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Bradley J. Monk, MD, FACS, FACOG, discusses the clinical implications of the phase 3 PRIMA trial in newly diagnosed advanced ovarian cancer.
Bradley J. Monk, MD, FACS, FACOG, professor, Division of Gynecologic Oncology, Arizona Oncology (US Oncology Network), University of Arizona College of Medicine, Creighton University School of Medicine at St. Joseph’s Hospital, medical director, Gynecologic Program, US Oncology Research Network, co-director, GOG Partners, discusses the clinical implications of the phase 3 PRIMA trial in newly diagnosed advanced ovarian cancer.
The PRIMA trial demonstrated significantly improved progression-free survival with niraparib (Zejula) as first-line maintenance therapy vs placebo in patients with newly diagnosed advanced ovarian cancer who responded to platinum-based chemotherapy irrespective of homologous recombination deficiency status.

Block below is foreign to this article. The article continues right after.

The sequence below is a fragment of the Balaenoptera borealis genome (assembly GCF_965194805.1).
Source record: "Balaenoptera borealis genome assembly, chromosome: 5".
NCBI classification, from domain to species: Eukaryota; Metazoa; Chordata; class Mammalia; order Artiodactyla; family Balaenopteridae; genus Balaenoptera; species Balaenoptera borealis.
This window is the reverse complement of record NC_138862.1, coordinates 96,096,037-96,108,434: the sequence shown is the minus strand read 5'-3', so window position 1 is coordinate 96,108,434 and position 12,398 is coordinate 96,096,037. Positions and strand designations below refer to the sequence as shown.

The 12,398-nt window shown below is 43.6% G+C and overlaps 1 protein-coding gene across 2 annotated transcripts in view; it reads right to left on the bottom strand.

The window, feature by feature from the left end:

The PRIMA trial met 3 key goals: demonstrate that PARP inhibitor maintenance therapy was beneficial in patients beyond the BRCA-mutated population, establish an effective treatment option for patients with high-risk disease, and personalize dosing with niraparib, says Monk.
Niraparib is currently the only PARP inhibitor that is given as a once daily, individualized dosing regimen in the frontline maintenance setting for an all-comer population with newly diagnosed advanced ovarian cancer, Monk explains. Moreover, the drug was approved in just over 3 years after the first patient was dosed on the PRIMA trial, concludes Monk.